Gas metal arc welding is a widely used welding method owing to its high efficiency and ease of automation. In welding, metal transfer plays a significant role in determining weld stability and quality. In gas metal arc welding, the metal transfer also affects the heat input and the appearance of the welded joints. Metal transfer in the gas metal arc welding process can be classified into three, namely, globular, spray, and short-circuiting. Regardless of the method used, effective control of the metal transfer is necessary. So far, various techniques for controlling the metal transfer in gas metal arc welding have been proposed. However, despite the significant improvement brought about by these methods, they have not resolved the inherent challenge of independent control of heat input and metal transfer, which have been identified as an effective way of obtaining a stable metal transfer. This can be mainly attributed to the fact that the detached forces are majorly provided by the welding current. Therefore, a complete current-independent metal transfer requires a sufficiently large detaching force to substitute that depending on the melting current.
Recently, drop resonance excited by the alternating mechanical force generated by vibrating electrode has exhibited great potential for fully-current independent metal transfer control because it can be achieved at any reasonably low current capable of maintaining the arc. Equipped with this knowledge, a team of researchers at Harbin Institute of Technology: Xiaochao Zhang (PhD candidate), Professor Hongming Gao and Professor Guangjun Zhang studied the current-independent metal transfer, at low current sufficient to sustain the arc, by utilizing droplet resonance in gas metal arc welding. Their main objective was to realize an experimental verification of the droplet transfer control. Their work is currently published in the Journal of Materials Processing Technology.
In their approach, the resonance of the pendant droplet was excited by mechanical means. Metal transfer under reasonable low current was measured as a comparison of the subsequent experiments, without the assistance of active excitation. Also, they examined the droplet oscillation and forced resonance excited by the vibrating electrode. Lastly, the success in achieving a fully current-independent metal transfer was verified by comparing metal transfer under continuous electrode vibration with that without mechanical assistance.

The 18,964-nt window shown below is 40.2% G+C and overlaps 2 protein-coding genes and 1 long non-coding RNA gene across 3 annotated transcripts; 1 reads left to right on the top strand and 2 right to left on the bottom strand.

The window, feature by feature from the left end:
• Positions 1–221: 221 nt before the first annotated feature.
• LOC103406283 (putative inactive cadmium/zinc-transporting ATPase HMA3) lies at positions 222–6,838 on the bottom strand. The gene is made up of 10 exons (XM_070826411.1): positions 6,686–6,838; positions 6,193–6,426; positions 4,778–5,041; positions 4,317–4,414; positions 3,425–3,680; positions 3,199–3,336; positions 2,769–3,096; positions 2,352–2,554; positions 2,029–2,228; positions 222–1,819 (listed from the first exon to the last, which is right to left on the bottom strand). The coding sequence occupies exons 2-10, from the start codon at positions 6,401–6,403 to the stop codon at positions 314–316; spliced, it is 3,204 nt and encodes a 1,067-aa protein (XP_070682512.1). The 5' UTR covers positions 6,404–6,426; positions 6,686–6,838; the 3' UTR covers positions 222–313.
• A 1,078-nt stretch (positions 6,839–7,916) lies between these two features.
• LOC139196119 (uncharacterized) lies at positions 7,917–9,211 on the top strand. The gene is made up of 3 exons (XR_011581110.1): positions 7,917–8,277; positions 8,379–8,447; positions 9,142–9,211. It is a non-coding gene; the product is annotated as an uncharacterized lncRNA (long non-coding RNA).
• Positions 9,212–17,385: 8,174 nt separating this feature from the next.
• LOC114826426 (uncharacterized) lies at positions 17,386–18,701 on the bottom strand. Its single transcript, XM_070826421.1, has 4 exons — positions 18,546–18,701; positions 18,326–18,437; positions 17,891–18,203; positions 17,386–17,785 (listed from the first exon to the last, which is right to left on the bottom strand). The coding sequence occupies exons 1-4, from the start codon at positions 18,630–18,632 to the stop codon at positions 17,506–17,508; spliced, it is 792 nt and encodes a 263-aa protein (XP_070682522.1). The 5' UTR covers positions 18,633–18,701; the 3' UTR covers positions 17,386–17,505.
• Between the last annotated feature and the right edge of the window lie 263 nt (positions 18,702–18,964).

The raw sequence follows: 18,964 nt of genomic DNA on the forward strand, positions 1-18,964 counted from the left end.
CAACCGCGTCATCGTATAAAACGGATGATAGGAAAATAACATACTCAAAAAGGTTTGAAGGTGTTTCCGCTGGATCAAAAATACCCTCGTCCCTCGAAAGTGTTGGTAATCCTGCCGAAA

Results showed that the vibrating electrode could induce free oscillations of the droplet from just a small amplitude impact. The natural frequency of the pendant droplet, equal to the free oscillations frequency of the droplet, was negatively correlated with the droplet mass. The oscillation system entered the resonant region and resonance occurred when the natural frequency decreased to close to the excitation frequency, thereby resulting in a significant increase in the oscillation amplitude of the droplet. Larger amplitude resulted in larger inertial forces that induced droplet detachment in the resonant region. Consequently, , a much faster, stable, and more uniform metal transfer than conventional gas metal arc welding was observed under the same welding parameters. Furthermore, it was noted that the current waveform could be designed to freely adjust heat input and other requirements necessary for high-quality welding tasks because the resonance oscillation is current-independent. According to the authors, the study provides useful information that would improve metal transfer processes in different welding conditions.
Zhang, X., Gao, H., & Zhang, G. (2020). Current-independent metal transfer by utilizing droplet resonance in gas metal arc welding. Journal of Materials Processing Technology, 279, 116571.